“Aye, well,” said Allerdyke musingly, “it’s true he did go across to Russia a good deal, and no doubt he knew folk there that he never told me about.”
“Well,” he went on, throwing himself into his chair again, “what’s to be done? Do you honestly think that he had those things on him when he came here last night? You do? Very well, then, he’s been murdered by some devil or devils who’s got ’em! But how? And who are they—or who’s he—or—good Lord! it might be who’s she?”
“Poisoned,” said Fullaway. “That’s my answer to your question of—how? As to your other question—is there no clue to anything? you forget—I don’t know any details. I only know that he was found dead. Under what circumstances?”
Allerdyke pulled his chair nearer to his visitor.
“I’d forgotten,” he said. “I’ll tell you the lot. See if you can make aught out of it—they always say you Yankees have sharp brains. Try to see a bit of daylight! So far it licks me.”
He gave the American a brief yet full account of all that had happened since his receipt of James Allerdyke’s wireless message. And Fullaway listened in silence, taking everything in, making no interruption, and at the end he spoke quietly and with decision.
“We must find that woman—Miss Celia Lennard—and at once,” he said. “That’s absolutely necessary.”
“Just so,” agreed Allerdyke. “But look here—I’ve been thinking that over. Is it very likely that a woman who’d stolen two hundred and fifty thousand pounds’ worth of stuff from an hotel would wire back to its manager, giving her address, for the sake of a shoe-buckle, even one set with diamonds?”
“I’m not—for the moment—supposing that she is the thief,” answered Fullaway. “Why I want—and must—find her at once is to ask her a simple question. What was she doing in James Allerdyke’s room? For—I’ve an idea.”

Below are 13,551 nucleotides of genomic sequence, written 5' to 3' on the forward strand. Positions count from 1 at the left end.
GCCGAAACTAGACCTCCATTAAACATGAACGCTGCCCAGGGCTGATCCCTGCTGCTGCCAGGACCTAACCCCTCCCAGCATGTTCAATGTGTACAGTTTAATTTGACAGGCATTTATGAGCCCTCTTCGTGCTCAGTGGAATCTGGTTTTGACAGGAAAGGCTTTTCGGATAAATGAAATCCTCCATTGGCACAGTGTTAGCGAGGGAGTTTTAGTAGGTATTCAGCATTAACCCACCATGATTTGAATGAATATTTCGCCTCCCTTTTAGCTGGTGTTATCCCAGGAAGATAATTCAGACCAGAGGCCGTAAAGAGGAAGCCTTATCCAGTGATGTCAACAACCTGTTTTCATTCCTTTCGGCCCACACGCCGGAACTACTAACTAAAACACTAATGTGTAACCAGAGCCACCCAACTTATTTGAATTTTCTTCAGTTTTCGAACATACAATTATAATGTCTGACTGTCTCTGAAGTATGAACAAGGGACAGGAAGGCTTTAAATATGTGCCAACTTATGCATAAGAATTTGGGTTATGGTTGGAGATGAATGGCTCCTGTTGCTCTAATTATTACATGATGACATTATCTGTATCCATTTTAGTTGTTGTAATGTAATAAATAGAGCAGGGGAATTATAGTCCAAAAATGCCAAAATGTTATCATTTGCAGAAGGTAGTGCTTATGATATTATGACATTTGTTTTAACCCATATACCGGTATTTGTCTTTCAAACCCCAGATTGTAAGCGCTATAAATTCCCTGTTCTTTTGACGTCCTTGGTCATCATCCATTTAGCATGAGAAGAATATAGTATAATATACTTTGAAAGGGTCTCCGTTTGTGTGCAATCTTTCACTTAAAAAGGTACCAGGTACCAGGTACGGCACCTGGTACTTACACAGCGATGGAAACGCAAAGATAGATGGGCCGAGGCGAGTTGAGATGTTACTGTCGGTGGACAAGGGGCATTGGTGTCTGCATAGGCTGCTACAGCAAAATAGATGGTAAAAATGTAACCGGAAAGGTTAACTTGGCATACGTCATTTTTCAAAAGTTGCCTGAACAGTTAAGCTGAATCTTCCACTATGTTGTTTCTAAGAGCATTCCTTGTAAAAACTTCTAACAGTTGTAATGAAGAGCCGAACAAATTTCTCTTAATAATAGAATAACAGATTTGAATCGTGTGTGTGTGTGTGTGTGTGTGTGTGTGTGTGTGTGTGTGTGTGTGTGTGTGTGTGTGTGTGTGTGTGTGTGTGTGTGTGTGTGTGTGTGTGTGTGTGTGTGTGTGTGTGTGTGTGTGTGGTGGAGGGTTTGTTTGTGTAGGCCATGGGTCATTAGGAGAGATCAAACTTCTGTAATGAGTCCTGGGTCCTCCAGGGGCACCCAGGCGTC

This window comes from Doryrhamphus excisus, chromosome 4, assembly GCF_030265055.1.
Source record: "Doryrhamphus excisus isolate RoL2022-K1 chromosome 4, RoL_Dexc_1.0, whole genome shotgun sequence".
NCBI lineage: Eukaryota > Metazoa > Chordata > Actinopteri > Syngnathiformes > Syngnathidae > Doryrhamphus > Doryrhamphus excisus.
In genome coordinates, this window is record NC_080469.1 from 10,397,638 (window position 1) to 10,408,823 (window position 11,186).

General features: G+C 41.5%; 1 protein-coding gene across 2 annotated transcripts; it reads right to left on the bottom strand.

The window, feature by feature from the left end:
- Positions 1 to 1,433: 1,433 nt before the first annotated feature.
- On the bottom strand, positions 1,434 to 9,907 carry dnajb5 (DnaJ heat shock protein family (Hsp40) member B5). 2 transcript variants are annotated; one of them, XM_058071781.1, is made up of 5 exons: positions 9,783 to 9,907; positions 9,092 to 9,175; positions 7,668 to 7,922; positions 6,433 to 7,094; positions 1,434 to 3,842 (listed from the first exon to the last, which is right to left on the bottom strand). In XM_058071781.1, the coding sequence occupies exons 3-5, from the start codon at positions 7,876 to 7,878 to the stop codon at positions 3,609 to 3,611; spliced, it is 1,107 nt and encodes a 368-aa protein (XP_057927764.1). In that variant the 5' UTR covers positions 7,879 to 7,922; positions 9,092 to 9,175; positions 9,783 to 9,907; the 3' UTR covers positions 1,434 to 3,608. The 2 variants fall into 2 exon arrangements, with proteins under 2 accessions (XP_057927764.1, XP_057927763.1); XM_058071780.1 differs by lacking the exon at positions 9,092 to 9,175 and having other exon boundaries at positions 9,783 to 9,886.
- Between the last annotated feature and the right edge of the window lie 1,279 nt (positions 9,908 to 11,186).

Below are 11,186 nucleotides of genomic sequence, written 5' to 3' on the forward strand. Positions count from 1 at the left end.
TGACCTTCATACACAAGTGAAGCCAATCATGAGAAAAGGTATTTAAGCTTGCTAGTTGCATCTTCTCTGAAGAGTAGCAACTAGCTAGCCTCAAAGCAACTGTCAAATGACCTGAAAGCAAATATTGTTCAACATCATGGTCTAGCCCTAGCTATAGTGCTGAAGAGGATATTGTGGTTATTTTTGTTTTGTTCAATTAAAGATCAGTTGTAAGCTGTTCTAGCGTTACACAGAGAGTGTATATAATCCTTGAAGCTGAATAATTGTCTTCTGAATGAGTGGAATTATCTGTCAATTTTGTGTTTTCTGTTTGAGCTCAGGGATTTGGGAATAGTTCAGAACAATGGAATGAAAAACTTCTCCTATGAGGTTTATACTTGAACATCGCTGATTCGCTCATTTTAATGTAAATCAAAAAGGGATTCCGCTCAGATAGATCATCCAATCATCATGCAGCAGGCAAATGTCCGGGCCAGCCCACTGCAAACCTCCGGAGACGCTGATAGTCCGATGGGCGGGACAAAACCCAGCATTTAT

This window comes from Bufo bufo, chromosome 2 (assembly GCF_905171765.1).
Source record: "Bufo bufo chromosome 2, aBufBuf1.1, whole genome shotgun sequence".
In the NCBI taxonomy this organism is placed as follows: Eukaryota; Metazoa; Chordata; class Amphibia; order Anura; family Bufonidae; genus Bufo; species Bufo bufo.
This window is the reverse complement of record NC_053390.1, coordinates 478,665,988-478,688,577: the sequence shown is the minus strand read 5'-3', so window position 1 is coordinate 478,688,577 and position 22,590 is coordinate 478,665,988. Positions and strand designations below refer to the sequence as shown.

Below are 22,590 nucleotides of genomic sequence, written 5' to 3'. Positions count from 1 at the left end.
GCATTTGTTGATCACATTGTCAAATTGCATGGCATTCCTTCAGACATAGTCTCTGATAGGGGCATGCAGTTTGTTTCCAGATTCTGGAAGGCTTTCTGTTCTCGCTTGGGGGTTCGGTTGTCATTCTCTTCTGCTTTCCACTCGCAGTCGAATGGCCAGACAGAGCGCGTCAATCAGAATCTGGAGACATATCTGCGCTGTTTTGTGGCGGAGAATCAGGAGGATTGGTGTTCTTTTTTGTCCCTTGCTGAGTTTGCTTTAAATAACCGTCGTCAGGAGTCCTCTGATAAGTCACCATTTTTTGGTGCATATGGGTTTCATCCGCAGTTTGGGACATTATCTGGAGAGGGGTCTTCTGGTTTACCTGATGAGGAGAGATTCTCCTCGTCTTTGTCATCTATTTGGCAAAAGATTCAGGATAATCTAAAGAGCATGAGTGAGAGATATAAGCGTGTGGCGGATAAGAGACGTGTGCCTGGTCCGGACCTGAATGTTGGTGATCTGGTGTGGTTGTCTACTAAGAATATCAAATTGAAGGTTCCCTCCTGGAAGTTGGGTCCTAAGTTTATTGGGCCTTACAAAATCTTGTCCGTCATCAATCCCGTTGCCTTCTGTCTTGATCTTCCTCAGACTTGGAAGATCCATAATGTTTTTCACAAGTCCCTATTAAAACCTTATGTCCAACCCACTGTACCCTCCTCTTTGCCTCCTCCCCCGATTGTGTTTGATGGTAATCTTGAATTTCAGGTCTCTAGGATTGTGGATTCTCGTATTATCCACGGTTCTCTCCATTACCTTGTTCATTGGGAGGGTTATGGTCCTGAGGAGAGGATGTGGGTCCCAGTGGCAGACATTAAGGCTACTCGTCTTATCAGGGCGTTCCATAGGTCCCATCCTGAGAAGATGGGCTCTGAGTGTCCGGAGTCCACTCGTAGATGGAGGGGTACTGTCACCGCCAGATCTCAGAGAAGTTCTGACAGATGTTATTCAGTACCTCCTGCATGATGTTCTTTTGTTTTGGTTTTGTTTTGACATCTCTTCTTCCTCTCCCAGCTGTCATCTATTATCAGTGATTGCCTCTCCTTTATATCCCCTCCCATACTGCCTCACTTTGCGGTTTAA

“What?” demanded Allerdyke.
“This,” replied Fullaway. “They were fellow-passengers on the Perisco. Your cousin—as I daresay you know—was the sort of man who readily makes friends, especially with women. My idea is that if this Miss Lennard went into his room last night it was to be shown the Princess Nastirsevitch’s jewels. Your cousin was just the sort of man who knew how a woman would appreciate an exhibition of such things. And—”
At that moment a waiter tapped at the sitting-room door and announced Dr. Orwin.
THE PRIMA DONNA’S PORTRAIT
Marshall Allerdyke’s sharp eyes were quick to see that his new visitor had something of importance to communicate and wished to give his news in private. Dr. Orwin glanced inquiringly at the American as he took the seat which Allerdyke drew forward, and the cock of his eyes indicated a strong desire to know who the stranger was.
“Friend of my late cousin,” said Allerdyke brusquely. “Mr. Franklin Fullaway, of London—just as anxious as I am to hear what you have to tell us, doctor. You’ve come to tell something, of course?”